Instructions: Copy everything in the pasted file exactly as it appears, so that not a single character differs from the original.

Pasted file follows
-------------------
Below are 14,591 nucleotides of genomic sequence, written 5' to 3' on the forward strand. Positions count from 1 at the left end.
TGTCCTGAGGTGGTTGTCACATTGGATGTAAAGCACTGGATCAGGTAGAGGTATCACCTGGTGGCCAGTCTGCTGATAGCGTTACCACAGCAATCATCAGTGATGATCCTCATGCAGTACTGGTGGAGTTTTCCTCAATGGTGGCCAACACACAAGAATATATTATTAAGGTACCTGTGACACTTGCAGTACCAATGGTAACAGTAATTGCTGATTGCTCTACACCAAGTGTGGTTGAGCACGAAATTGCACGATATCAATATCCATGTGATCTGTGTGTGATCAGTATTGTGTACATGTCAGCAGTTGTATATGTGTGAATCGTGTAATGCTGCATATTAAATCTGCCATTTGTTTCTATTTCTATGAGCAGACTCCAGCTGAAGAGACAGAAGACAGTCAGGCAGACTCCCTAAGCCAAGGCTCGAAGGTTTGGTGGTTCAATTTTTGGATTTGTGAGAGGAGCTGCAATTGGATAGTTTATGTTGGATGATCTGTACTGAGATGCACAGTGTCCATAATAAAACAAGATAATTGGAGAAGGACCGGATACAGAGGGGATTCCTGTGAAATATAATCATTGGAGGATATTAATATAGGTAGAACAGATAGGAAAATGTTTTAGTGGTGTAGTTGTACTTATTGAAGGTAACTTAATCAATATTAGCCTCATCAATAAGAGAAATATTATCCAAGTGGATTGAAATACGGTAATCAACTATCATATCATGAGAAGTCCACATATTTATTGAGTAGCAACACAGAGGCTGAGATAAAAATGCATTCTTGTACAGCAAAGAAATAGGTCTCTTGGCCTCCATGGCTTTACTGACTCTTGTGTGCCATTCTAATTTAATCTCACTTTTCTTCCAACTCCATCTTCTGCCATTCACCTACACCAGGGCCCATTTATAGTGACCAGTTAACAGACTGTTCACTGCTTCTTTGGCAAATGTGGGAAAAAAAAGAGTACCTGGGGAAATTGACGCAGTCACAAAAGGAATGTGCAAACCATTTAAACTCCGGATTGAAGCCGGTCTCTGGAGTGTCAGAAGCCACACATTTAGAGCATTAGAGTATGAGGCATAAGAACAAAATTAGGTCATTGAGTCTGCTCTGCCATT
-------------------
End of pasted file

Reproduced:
Below are 14,591 nucleotides of genomic sequence, written 5' to 3' on the forward strand. Positions count from 1 at the left end.
TGTCCTGAGGTGGTTGTCACATTGGATGTAAAGCACTGGATCAGGTAGAGGTATCACCTGGTGGCCAGTCTGCTGATAGCGTTACCACAGCAATCATCAGTGATGATCCTCATGCAGTACTGGTGGAGTTTTCCTCAATGGTGGCCAACACACAAGAATATATTATTAAGGTACCTGTGACACTTGCAGTACCAATGGTAACAGTAATTGCTGATTGCTCTACACCAAGTGTGGTTGAGCACGAAATTGCACGATATCAATATCCATGTGATCTGTGTGTGATCAGTATTGTGTACATGTCAGCAGTTGTATATGTGTGAATCGTGTAATGCTGCATATTAAATCTGCCATTTGTTTCTATTTCTATGAGCAGACTCCAGCTGAAGAGACAGAAGACAGTCAGGCAGACTCCCTAAGCCAAGGCTCGAAGGTTTGGTGGTTCAATTTTTGGATTTGTGAGAGGAGCTGCAATTGGATAGTTTATGTTGGATGATCTGTACTGAGATGCACAGTGTCCATAATAAAACAAGATAATTGGAGAAGGACCGGATACAGAGGGGATTCCTGTGAAATATAATCATTGGAGGATATTAATATAGGTAGAACAGATAGGAAAATGTTTTAGTGGTGTAGTTGTACTTATTGAAGGTAACTTAATCAATATTAGCCTCATCAATAAGAGAAATATTATCCAAGTGGATTGAAATACGGTAATCAACTATCATATCATGAGAAGTCCACATATTTATTGAGTAGCAACACAGAGGCTGAGATAAAAATGCATTCTTGTACAGCAAAGAAATAGGTCTCTTGGCCTCCATGGCTTTACTGACTCTTGTGTGCCATTCTAATTTAATCTCACTTTTCTTCCAACTCCATCTTCTGCCATTCACCTACACCAGGGCCCATTTATAGTGACCAGTTAACAGACTGTTCACTGCTTCTTTGGCAAATGTGGGAAAAAAAAGAGTACCTGGGGAAATTGACGCAGTCACAAAAGGAATGTGCAAACCATTTAAACTCCGGATTGAAGCCGGTCTCTGGAGTGTCAGAAGCCACACATTTAGAGCATTAGAGTATGAGGCATAAGAACAAAATTAGGTCATTGAGTCTGCTCTGCCATT